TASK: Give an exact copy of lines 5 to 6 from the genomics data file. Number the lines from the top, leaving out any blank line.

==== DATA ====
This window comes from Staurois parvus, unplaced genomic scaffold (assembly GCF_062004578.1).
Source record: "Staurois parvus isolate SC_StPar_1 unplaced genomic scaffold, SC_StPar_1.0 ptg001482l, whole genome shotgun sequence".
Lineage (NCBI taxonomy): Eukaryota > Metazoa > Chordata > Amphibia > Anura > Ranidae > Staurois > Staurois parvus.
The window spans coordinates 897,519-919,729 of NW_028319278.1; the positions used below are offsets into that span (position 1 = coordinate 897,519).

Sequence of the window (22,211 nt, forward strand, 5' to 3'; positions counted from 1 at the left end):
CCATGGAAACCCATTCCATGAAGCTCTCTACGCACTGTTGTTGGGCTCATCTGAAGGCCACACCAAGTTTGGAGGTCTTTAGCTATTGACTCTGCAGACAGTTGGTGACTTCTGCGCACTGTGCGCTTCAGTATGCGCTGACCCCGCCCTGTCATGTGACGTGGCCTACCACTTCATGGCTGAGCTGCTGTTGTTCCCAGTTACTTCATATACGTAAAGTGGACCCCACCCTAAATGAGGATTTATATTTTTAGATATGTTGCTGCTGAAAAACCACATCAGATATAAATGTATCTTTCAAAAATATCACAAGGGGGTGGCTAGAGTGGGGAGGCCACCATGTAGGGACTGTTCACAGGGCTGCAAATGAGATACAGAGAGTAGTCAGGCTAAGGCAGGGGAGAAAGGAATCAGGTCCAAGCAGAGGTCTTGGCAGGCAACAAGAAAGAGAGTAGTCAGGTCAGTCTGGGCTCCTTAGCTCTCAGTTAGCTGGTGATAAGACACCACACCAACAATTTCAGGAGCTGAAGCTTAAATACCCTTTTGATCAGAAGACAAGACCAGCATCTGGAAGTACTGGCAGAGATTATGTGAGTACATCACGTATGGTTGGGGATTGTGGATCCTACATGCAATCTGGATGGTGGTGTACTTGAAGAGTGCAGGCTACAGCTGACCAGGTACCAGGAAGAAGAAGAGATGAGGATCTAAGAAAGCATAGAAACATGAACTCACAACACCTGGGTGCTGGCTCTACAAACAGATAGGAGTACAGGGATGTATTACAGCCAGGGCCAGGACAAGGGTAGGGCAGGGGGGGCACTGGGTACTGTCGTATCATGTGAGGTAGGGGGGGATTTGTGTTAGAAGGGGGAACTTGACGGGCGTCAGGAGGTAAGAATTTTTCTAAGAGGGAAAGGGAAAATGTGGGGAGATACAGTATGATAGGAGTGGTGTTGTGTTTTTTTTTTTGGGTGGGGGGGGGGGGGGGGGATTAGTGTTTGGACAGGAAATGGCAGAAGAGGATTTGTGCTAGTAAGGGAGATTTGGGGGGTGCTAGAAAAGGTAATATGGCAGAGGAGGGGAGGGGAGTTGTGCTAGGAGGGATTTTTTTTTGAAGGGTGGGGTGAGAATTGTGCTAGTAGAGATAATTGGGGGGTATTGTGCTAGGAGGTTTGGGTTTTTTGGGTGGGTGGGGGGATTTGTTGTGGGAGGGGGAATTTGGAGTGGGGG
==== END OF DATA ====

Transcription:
Sequence of the window (22,211 nt, forward strand, 5' to 3'; positions counted from 1 at the left end):
CCATGGAAACCCATTCCATGAAGCTCTCTACGCACTGTTGTTGGGCTCATCTGAAGGCCACACCAAGTTTGGAGGTCTTTAGCTATTGACTCTGCAGACAGTTGGTGACTTCTGCGCACTGTGCGCTTCAGTATGCGCTGACCCCGCCCTGTCATGTGACGTGGCCTACCACTTCATGGCTGAGCTGCTGTTGTTCCCAGTTACTTCATATACGTAAAGTGGACCCCACCCTAAATGAGGATTTATATTTTTAGATATGTTGCTGCTGAAAAACCACATCAGATATAAATGTATCTTTCAAAAATATCACAAGGGGGTGGCTAGAGTGGGGAGGCCACCATGTAGGGACTGTTCACAGGGCTGCAAATGAGATACAGAGAGTAGTCAGGCTAAGGCAGGGGAGAAAGGAATCAGGTCCAAGCAGAGGTCTTGGCAGGCAACAAGAAAGAGAGTAGTCAGGTCAGTCTGGGCTCCTTAGCTCTCAGTTAGCTGGTGATAAGACACCACACCAACAATTTCAGGAGCTGAAGCTTAAATACCCTTTTGATCAGAAGACAAGACCAGCATCTGGAAGTACTGGCAGAGATTATGTGAGTACATCACGTATGGTTGGGGATTGTGGATCCTACATGCAATCTGGATGGTGGTGTACTTGAAGAGTGCAGGCTACAGCTGACCAGGTACCAGGAAGAAGAAGAGATGAGGATCTAAGAAAGCATAGAAACATGAACTCACAACACCTGGGTGCTGGCTCTACAAACAGATAGGAGTACAGGGATGTATTACAGCCAGGGCCAGGACAAGGGTAGGGCAGGGGGGGCACTGGGTACTGTCGTATCATGTGAGGTAGGGGGGGATTTGTGTTAGAAGGGGGAACTTGACGGGCGTCAGGAGGTAAGAATTTTTCTAAGAGGGAAAGGGAAAATGTGGGGAGATACAGTATGATAGGAGTGGTGTTGTGTTTTTTTTTTTGGGTGGGGGGGGGGGGGGGGGATTAGTGTTTGGACAGGAAATGGCAGAAGAGGATTTGTGCTAGTAAGGGAGATTTGGGGGGTGCTAGAAAAGGTAATATGGCAGAGGAGGGGAGGGGAGTTGTGCTAGGAGGGATTTTTTTTTGAAGGGTGGGGTGAGAATTGTGCTAGTAGAGATAATTGGGGGGTATTGTGCTAGGAGGTTTGGGTTTTTTGGGTGGGTGGGGGGATTTGTTGTGGGAGGGGGAATTTGGAGTGGGGG